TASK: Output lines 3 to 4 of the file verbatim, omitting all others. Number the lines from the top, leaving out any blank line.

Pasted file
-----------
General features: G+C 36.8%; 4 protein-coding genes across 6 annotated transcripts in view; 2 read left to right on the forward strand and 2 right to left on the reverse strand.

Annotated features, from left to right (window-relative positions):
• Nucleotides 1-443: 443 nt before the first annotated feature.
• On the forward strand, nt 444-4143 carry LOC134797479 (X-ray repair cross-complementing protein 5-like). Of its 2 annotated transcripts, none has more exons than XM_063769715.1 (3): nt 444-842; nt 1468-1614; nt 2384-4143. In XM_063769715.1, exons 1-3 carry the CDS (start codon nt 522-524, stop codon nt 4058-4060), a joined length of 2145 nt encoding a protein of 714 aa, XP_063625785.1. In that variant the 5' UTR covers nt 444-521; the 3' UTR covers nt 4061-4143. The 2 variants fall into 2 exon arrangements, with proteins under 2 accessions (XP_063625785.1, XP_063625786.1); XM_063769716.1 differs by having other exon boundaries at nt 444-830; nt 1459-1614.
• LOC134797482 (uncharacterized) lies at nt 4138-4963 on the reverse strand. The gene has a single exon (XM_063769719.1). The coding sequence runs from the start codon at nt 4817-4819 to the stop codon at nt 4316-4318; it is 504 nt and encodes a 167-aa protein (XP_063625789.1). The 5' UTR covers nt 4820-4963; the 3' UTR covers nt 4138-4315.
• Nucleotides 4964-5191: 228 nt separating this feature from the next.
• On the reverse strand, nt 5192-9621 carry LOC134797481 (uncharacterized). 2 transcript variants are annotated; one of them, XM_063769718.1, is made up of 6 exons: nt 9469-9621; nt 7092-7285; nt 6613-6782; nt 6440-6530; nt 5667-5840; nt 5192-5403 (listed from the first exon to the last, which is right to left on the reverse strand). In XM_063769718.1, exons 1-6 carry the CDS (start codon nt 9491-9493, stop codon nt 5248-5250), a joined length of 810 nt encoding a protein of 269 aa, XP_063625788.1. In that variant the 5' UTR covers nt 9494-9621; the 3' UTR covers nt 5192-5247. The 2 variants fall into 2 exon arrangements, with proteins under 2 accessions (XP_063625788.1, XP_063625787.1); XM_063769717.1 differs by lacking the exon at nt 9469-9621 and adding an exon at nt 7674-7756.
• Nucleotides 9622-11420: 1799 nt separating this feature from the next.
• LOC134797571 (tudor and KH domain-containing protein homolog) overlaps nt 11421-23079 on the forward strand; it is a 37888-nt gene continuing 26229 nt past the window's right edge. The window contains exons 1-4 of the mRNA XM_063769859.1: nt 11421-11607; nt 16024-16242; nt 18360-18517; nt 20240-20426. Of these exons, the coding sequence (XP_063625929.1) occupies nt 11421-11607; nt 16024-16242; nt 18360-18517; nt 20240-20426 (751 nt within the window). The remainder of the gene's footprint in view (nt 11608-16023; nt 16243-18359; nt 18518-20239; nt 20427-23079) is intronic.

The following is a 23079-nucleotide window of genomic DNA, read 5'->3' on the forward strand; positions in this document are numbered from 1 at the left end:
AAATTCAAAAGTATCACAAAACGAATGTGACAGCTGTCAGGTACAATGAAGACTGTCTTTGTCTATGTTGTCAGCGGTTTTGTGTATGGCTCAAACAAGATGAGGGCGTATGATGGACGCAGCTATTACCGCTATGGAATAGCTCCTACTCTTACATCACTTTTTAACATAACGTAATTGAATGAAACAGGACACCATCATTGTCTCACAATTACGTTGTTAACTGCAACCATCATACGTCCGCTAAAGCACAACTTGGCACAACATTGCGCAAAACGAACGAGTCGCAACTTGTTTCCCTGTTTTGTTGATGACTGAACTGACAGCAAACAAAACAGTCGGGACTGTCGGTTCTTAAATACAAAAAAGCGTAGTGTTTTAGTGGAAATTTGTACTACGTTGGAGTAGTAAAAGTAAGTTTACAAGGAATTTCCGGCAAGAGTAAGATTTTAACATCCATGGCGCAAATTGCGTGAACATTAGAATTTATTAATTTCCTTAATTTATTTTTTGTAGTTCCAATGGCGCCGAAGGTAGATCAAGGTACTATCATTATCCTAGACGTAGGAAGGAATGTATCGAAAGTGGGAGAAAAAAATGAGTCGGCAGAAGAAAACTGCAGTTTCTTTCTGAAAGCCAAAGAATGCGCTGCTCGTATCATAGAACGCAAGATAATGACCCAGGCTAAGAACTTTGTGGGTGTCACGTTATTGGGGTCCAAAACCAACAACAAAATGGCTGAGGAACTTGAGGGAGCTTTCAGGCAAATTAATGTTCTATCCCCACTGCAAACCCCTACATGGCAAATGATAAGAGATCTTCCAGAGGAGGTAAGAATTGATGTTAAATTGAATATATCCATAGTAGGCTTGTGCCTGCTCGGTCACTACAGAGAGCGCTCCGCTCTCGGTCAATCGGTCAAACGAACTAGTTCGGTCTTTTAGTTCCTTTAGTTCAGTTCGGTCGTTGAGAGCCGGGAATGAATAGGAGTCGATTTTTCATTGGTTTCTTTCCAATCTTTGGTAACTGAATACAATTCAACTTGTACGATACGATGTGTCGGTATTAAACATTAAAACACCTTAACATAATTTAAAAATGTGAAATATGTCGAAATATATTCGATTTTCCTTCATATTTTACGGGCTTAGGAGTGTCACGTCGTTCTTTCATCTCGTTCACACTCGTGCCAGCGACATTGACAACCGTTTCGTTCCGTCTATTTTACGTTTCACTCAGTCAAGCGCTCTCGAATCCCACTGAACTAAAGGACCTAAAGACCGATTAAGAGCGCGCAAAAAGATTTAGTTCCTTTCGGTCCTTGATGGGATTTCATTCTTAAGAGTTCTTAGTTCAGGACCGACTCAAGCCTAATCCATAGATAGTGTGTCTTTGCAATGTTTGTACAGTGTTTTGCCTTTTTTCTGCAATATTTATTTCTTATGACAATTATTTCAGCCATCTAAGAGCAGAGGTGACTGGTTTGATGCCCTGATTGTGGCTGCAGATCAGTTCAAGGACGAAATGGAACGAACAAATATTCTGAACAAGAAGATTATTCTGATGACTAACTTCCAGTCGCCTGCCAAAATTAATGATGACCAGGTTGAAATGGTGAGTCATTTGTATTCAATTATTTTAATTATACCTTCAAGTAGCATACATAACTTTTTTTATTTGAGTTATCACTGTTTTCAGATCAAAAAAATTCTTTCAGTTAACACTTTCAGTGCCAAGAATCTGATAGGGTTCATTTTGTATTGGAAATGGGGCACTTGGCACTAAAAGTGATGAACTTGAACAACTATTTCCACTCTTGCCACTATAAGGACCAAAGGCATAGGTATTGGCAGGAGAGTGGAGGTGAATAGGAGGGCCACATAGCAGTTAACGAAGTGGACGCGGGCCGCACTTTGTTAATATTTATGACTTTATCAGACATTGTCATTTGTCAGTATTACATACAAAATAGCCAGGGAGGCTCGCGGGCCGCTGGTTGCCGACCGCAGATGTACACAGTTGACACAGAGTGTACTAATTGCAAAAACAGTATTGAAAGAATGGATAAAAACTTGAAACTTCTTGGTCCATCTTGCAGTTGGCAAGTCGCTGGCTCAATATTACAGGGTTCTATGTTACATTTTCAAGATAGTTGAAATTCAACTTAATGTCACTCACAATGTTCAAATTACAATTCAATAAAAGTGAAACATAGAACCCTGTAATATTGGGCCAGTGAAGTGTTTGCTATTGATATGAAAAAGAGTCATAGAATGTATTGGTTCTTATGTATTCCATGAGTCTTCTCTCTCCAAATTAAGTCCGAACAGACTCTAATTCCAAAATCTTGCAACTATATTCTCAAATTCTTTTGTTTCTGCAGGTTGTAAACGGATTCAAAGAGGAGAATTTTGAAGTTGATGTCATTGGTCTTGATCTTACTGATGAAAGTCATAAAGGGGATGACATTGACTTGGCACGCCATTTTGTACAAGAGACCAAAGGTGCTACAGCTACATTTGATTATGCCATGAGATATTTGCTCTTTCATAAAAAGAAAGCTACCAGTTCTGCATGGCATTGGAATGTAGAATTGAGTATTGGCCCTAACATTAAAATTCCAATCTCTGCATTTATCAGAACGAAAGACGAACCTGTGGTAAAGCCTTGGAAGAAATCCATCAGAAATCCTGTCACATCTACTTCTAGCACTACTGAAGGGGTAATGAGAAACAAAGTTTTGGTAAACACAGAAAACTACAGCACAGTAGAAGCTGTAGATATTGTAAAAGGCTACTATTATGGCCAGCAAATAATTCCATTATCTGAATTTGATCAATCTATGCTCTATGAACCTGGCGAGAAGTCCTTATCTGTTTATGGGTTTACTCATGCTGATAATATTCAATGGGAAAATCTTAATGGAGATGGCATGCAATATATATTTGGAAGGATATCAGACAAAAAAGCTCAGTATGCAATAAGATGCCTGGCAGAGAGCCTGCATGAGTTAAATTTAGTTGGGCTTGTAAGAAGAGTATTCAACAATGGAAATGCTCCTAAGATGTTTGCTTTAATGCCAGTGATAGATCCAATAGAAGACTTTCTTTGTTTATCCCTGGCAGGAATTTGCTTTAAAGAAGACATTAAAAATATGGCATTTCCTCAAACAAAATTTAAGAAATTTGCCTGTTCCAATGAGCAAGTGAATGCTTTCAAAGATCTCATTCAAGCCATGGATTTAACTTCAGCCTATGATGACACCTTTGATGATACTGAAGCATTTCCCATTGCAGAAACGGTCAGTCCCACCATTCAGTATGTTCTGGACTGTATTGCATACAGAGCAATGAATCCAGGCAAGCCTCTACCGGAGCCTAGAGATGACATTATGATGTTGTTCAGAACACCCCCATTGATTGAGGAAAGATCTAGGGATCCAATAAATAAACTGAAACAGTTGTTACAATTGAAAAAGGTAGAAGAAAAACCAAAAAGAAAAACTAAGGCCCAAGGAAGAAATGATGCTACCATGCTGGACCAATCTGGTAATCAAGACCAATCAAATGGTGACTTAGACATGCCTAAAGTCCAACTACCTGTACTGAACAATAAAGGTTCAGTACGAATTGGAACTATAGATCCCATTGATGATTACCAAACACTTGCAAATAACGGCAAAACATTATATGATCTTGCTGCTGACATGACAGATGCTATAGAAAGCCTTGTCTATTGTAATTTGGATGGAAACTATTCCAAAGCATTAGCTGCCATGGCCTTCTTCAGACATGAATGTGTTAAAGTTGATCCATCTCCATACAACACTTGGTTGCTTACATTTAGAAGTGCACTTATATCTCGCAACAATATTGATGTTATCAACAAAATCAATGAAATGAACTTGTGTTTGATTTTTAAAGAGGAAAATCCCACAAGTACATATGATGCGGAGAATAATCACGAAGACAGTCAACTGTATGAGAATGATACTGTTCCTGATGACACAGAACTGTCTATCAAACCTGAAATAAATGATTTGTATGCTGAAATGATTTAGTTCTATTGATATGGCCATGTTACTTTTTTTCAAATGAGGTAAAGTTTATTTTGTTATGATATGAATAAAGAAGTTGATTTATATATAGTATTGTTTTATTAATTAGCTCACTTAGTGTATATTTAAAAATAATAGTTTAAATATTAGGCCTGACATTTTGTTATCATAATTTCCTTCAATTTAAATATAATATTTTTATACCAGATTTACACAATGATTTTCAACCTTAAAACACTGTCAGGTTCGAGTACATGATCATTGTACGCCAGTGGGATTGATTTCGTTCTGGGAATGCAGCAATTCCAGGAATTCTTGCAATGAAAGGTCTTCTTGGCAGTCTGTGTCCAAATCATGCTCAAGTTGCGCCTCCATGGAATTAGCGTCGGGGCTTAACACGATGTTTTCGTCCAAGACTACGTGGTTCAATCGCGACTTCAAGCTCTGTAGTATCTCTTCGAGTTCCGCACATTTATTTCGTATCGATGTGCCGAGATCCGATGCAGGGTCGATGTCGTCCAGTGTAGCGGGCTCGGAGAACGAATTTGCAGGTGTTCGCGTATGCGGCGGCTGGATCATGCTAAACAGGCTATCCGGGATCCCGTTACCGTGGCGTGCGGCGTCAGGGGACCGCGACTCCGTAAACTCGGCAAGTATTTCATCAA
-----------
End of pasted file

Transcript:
• Nucleotides 1-443: 443 nt before the first annotated feature.
• On the forward strand, nt 444-4143 carry LOC134797479 (X-ray repair cross-complementing protein 5-like). Of its 2 annotated transcripts, none has more exons than XM_063769715.1 (3): nt 444-842; nt 1468-1614; nt 2384-4143. In XM_063769715.1, exons 1-3 carry the CDS (start codon nt 522-524, stop codon nt 4058-4060), a joined length of 2145 nt encoding a protein of 714 aa, XP_063625785.1. In that variant the 5' UTR covers nt 444-521; the 3' UTR covers nt 4061-4143. The 2 variants fall into 2 exon arrangements, with proteins under 2 accessions (XP_063625785.1, XP_063625786.1); XM_063769716.1 differs by having other exon boundaries at nt 444-830; nt 1459-1614.